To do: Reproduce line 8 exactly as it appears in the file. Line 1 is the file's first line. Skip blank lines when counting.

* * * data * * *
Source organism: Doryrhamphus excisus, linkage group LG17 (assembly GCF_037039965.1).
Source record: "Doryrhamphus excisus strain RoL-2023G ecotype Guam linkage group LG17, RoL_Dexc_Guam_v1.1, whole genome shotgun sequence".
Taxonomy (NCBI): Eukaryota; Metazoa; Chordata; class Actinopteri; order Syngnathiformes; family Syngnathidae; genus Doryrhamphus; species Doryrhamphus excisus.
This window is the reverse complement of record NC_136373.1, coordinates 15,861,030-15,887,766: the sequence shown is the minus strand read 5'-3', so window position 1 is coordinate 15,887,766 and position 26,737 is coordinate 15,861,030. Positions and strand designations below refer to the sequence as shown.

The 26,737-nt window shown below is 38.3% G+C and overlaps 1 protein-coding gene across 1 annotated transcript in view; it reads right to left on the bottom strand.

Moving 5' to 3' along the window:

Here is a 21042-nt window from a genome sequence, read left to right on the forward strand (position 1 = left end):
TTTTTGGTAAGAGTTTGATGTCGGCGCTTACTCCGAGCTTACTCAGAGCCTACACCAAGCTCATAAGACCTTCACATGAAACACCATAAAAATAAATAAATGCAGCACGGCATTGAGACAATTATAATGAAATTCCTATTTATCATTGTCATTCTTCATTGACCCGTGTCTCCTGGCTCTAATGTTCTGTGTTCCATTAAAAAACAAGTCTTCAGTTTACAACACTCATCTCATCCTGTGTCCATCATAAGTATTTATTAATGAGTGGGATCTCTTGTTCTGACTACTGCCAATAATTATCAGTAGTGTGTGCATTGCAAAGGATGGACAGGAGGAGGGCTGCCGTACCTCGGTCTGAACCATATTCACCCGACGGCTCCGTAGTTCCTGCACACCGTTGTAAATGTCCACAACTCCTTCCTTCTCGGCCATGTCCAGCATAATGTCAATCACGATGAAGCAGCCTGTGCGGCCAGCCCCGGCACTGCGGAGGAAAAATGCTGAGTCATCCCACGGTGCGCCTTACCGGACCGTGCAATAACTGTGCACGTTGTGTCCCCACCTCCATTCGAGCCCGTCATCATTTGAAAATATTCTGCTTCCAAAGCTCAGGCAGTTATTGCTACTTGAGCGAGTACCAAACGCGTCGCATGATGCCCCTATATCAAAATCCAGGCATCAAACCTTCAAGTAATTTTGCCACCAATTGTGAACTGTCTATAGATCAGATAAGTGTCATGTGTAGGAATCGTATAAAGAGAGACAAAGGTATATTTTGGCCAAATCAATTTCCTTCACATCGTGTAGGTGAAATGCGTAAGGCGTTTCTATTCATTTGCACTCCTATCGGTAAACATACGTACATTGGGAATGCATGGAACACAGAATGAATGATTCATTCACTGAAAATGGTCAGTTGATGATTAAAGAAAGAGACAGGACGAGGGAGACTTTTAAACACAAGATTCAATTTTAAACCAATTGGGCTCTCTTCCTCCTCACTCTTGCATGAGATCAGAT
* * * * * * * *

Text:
TTTTTGGTAAGAGTTTGATGTCGGCGCTTACTCCGAGCTTACTCAGAGCCTACACCAAGCTCATAAGACCTTCACATGAAACACCATAAAAATAAATAAATGCAGCACGGCATTGAGACAATTATAATGAAATTCCTATTTATCATTGTCATTCTTCATTGACCCGTGTCTCCTGGCTCTAATGTTCTGTGTTCCATTAAAAAACAAGTCTTCAGTTTACAACACTCATCTCATCCTGTGTCCATCATAAGTATTTATTAATGAGTGGGATCTCTTGTTCTGACTACTGCCAATAATTATCAGTAGTGTGTGCATTGCAAAGGATGGACAGGAGGAGGGCTGCCGTACCTCGGTCTGAACCATATTCACCCGACGGCTCCGTAGTTCCTGCACACCGTTGTAAATGTCCACAACTCCTTCCTTCTCGGCCATGTCCAGCATAATGTCAATCACGATGAAGCAGCCTGTGCGGCCAGCCCCGGCACTGCGGAGGAAAAATGCTGAGTCATCCCACGGTGCGCCTTACCGGACCGTGCAATAACTGTGCACGTTGTGTCCCCACCTCCATTCGAGCCCGTCATCATTTGAAAATATTCTGCTTCCAAAGCTCAGGCAGTTATTGCTACTTGAGCGAGTACCAAACGCGTCGCATGATGCCCCTATATCAAAATCCAGGCATCAAACCTTCAAGTAATTTTGCCACCAATTGTGAACTGTCTATAGATCAGATAAGTGTCATGTGTAGGAATCGTATAAAGAGAGACAAAGGTATATTTTGGCCAAATCAATTTCCTTCACATCGTGTAGGTGAAATGCGTAAGGCGTTTCTATTCATTTGCACTCCTATCGGTAAACATACGTACATTGGGAATGCATGGAACACAGAATGAATGATTCATTCACTGAAAATGGTCAGTTGATGATTAAAGAAAGAGACAGGACGAGGGAGACTTTTAAACACAAGATTCAATTTTAAACCAATTGGGCTCTCTTCCTCCTCACTCTTGCATGAGATCAGAT